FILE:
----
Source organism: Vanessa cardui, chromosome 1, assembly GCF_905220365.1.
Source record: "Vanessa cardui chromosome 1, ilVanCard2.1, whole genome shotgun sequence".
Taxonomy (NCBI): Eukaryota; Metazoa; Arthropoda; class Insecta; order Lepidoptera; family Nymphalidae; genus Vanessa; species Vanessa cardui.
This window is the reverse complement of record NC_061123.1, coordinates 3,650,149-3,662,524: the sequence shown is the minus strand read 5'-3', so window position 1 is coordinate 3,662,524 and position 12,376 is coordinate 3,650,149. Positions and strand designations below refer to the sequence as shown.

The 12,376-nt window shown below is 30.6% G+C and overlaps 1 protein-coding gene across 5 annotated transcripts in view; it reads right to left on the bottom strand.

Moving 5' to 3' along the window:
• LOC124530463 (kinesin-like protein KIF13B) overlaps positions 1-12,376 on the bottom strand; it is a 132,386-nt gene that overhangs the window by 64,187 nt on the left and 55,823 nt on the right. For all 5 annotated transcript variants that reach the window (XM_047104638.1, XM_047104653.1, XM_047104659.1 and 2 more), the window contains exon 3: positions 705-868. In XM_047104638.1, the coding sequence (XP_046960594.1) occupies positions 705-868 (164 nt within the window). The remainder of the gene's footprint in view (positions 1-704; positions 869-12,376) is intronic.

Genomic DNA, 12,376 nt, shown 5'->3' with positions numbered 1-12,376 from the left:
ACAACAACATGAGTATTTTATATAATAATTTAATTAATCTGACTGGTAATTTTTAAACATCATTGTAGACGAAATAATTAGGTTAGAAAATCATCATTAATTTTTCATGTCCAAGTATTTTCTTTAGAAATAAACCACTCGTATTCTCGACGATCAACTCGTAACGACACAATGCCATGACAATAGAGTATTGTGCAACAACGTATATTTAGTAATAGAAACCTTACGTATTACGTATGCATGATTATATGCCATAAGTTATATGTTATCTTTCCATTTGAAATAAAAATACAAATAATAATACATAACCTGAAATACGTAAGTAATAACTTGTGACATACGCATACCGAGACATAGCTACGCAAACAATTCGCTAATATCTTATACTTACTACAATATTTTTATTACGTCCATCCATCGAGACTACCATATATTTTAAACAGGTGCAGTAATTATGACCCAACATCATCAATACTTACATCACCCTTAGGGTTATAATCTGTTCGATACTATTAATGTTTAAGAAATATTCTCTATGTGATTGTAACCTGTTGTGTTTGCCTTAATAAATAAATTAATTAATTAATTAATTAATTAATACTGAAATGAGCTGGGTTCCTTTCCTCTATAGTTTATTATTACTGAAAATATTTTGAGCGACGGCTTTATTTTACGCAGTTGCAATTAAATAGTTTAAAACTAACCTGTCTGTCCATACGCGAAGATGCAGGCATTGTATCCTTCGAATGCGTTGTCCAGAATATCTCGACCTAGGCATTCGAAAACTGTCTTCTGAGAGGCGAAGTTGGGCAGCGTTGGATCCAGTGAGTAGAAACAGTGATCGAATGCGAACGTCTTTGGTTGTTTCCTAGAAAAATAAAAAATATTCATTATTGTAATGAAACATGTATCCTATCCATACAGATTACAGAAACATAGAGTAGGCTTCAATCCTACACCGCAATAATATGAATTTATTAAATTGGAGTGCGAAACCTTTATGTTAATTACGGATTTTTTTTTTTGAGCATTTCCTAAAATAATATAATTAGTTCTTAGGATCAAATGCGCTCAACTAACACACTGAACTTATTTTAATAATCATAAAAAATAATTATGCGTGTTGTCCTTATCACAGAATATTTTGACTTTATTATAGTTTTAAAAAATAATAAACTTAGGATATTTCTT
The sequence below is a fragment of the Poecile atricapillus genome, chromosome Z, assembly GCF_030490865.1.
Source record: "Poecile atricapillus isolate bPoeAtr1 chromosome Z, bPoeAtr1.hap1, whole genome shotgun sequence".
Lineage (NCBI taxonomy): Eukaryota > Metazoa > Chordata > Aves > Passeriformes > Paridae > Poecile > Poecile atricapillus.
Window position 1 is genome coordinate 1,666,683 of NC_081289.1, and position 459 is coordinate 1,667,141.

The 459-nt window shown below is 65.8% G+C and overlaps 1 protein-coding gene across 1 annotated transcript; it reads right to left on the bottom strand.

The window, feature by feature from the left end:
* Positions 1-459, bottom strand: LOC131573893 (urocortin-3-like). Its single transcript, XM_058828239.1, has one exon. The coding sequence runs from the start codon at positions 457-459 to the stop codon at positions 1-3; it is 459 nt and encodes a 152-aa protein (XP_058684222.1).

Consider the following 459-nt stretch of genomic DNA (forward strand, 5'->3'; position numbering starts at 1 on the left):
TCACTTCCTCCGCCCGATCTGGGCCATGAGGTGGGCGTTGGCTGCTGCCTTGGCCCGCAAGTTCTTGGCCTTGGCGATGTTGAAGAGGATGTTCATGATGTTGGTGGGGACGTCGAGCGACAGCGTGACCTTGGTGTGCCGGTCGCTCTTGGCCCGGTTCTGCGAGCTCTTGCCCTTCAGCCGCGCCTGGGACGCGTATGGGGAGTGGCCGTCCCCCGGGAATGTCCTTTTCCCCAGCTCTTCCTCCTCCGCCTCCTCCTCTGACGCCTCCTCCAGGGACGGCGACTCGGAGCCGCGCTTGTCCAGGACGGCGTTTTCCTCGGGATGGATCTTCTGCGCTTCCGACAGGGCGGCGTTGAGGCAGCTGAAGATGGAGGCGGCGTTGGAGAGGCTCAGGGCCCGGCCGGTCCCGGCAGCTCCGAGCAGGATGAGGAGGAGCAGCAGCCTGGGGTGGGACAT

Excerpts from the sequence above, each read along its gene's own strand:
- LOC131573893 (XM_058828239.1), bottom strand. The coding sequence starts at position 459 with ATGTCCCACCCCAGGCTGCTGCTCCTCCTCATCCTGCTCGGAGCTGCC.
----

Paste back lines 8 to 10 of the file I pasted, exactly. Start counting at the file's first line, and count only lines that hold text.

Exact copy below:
Genomic DNA, 12,376 nt, shown 5'->3' with positions numbered 1-12,376 from the left:
ACAACAACATGAGTATTTTATATAATAATTTAATTAATCTGACTGGTAATTTTTAAACATCATTGTAGACGAAATAATTAGGTTAGAAAATCATCATTAATTTTTCATGTCCAAGTATTTTCTTTAGAAATAAACCACTCGTATTCTCGACGATCAACTCGTAACGACACAATGCCATGACAATAGAGTATTGTGCAACAACGTATATTTAGTAATAGAAACCTTACGTATTACGTATGCATGATTATATGCCATAAGTTATATGTTATCTTTCCATTTGAAATAAAAATACAAATAATAATACATAACCTGAAATACGTAAGTAATAACTTGTGACATACGCATACCGAGACATAGCTACGCAAACAATTCGCTAATATCTTATACTTACTACAATATTTTTATTACGTCCATCCATCGAGACTACCATATATTTTAAACAGGTGCAGTAATTATGACCCAACATCATCAATACTTACATCACCCTTAGGGTTATAATCTGTTCGATACTATTAATGTTTAAGAAATATTCTCTATGTGATTGTAACCTGTTGTGTTTGCCTTAATAAATAAATTAATTAATTAATTAATTAATTAATACTGAAATGAGCTGGGTTCCTTTCCTCTATAGTTTATTATTACTGAAAATATTTTGAGCGACGGCTTTATTTTACGCAGTTGCAATTAAATAGTTTAAAACTAACCTGTCTGTCCATACGCGAAGATGCAGGCATTGTATCCTTCGAATGCGTTGTCCAGAATATCTCGACCTAGGCATTCGAAAACTGTCTTCTGAGAGGCGAAGTTGGGCAGCGTTGGATCCAGTGAGTAGAAACAGTGATCGAATGCGAACGTCTTTGGTTGTTTCCTAGAAAAATAAAAAATATTCATTATTGTAATGAAACATGTATCCTATCCATACAGATTACAGAAACATAGAGTAGGCTTCAATCCTACACCGCAATAATATGAATTTATTAAATTGGAGTGCGAAACCTTTATGTTAATTACGGATTTTTTTTTTTGAGCATTTCCTAAAATAATATAATTAGTTCTTAGGATCAAATGCGCTCAACTAACACACTGAACTTATTTTAATAATCATAAAAAATAATTATGCGTGTTGTCCTTATCACAGAATATTTTGACTTTATTATAGTTTTAAAAAATAATAAACTTAGGATATTTCTT
The sequence below is a fragment of the Poecile atricapillus genome, chromosome Z, assembly GCF_030490865.1.